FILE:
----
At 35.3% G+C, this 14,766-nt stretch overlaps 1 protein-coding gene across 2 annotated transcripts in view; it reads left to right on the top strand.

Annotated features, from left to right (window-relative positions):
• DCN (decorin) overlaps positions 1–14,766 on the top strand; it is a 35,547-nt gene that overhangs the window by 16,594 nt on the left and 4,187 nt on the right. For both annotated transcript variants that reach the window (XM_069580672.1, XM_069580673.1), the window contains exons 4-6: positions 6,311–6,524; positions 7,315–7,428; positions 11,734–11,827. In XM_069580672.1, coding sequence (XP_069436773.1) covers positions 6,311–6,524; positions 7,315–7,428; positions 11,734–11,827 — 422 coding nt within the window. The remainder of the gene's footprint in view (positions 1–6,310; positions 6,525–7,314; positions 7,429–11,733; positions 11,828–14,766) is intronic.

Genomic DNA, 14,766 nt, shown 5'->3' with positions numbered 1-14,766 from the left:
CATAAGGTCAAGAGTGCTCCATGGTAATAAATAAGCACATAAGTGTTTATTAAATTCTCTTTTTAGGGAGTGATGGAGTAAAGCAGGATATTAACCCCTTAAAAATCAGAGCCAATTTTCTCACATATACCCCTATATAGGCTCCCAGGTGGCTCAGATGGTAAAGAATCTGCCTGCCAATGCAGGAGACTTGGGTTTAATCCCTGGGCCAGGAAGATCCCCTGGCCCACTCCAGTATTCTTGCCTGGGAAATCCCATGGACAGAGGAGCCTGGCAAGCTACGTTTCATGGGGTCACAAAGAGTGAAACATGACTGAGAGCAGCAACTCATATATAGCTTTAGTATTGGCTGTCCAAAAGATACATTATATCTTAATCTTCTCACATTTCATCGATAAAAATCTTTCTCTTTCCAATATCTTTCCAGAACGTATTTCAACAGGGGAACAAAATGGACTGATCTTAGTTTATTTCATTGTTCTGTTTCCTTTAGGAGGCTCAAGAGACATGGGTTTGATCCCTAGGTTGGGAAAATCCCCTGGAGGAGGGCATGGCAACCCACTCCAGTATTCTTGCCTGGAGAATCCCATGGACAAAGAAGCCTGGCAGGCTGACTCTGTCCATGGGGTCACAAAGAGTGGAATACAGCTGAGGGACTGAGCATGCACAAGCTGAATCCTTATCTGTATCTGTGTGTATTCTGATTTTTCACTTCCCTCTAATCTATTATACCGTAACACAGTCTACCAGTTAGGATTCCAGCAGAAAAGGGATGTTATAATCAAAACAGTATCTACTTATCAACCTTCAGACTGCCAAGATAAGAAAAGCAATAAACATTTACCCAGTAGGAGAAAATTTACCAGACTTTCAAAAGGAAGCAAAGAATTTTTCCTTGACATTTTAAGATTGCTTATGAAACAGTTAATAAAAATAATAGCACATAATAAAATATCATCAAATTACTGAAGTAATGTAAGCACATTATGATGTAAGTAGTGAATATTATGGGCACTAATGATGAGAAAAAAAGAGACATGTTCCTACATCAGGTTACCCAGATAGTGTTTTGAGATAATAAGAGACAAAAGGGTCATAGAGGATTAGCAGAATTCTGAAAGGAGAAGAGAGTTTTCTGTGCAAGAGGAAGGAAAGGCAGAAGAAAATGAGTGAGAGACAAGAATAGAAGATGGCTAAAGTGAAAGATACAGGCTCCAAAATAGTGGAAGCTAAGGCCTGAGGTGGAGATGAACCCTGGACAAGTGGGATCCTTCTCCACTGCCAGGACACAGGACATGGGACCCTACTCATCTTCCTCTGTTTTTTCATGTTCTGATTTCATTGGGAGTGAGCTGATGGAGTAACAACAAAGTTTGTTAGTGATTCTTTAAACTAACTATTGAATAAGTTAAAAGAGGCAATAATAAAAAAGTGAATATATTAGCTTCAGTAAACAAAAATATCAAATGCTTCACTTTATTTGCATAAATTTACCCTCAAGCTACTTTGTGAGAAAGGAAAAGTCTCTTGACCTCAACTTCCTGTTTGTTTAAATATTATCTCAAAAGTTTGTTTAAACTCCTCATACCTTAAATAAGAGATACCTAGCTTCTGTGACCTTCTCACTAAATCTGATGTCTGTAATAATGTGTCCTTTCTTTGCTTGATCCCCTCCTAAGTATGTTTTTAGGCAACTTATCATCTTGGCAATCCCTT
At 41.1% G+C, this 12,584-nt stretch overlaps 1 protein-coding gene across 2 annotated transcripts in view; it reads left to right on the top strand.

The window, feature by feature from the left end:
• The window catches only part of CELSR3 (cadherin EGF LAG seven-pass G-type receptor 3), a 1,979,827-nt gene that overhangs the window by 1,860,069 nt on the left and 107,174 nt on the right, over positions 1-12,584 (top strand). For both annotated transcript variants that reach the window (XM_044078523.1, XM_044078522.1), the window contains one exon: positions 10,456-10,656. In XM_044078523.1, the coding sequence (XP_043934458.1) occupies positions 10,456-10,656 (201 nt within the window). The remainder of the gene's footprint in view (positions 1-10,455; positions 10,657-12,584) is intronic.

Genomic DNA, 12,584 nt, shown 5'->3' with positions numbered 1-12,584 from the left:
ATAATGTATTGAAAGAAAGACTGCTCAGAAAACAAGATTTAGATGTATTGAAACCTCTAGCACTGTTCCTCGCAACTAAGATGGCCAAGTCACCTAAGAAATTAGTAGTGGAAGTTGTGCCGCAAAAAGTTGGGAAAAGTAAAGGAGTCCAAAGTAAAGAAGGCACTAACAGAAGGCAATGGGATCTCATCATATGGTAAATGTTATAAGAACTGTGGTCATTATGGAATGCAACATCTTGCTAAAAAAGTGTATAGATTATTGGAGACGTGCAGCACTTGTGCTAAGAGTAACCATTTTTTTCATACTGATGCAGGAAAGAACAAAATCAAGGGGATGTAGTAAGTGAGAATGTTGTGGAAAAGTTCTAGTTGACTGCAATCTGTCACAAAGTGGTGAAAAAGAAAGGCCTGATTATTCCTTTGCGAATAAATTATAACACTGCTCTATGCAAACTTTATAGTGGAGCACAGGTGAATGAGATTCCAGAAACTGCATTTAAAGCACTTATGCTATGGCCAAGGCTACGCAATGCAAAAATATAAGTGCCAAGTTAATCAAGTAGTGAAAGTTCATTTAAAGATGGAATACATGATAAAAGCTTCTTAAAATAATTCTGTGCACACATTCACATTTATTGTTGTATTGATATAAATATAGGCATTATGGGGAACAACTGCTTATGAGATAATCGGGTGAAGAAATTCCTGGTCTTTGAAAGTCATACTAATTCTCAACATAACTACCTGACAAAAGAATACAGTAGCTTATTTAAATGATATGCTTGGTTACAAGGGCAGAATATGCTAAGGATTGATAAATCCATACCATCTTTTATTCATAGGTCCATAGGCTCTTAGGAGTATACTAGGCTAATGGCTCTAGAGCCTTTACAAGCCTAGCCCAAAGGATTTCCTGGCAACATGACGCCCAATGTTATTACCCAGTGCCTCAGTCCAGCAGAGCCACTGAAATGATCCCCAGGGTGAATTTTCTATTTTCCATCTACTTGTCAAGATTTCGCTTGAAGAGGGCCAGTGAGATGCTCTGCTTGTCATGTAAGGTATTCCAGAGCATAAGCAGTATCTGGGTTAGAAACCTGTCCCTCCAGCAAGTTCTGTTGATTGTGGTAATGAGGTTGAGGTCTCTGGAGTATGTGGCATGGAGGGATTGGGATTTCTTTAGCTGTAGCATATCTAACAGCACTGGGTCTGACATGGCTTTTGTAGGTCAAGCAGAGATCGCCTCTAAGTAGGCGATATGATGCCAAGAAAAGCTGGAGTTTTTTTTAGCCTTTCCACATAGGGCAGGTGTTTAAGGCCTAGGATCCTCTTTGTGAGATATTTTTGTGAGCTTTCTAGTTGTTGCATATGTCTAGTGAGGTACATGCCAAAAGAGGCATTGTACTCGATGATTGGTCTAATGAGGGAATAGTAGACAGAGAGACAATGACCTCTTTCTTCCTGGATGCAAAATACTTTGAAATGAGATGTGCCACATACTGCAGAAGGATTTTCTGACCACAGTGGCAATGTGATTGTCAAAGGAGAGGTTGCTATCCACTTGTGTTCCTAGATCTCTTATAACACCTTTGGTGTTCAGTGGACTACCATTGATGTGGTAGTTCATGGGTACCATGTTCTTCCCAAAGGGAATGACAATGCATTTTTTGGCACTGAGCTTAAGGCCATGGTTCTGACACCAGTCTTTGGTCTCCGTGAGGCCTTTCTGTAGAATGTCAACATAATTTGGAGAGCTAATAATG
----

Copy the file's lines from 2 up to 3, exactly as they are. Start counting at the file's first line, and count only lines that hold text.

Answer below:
Annotated features, from left to right (window-relative positions):
• DCN (decorin) overlaps positions 1–14,766 on the top strand; it is a 35,547-nt gene that overhangs the window by 16,594 nt on the left and 4,187 nt on the right. For both annotated transcript variants that reach the window (XM_069580672.1, XM_069580673.1), the window contains exons 4-6: positions 6,311–6,524; positions 7,315–7,428; positions 11,734–11,827. In XM_069580672.1, coding sequence (XP_069436773.1) covers positions 6,311–6,524; positions 7,315–7,428; positions 11,734–11,827 — 422 coding nt within the window. The remainder of the gene's footprint in view (positions 1–6,310; positions 6,525–7,314; positions 7,429–11,733; positions 11,828–14,766) is intronic.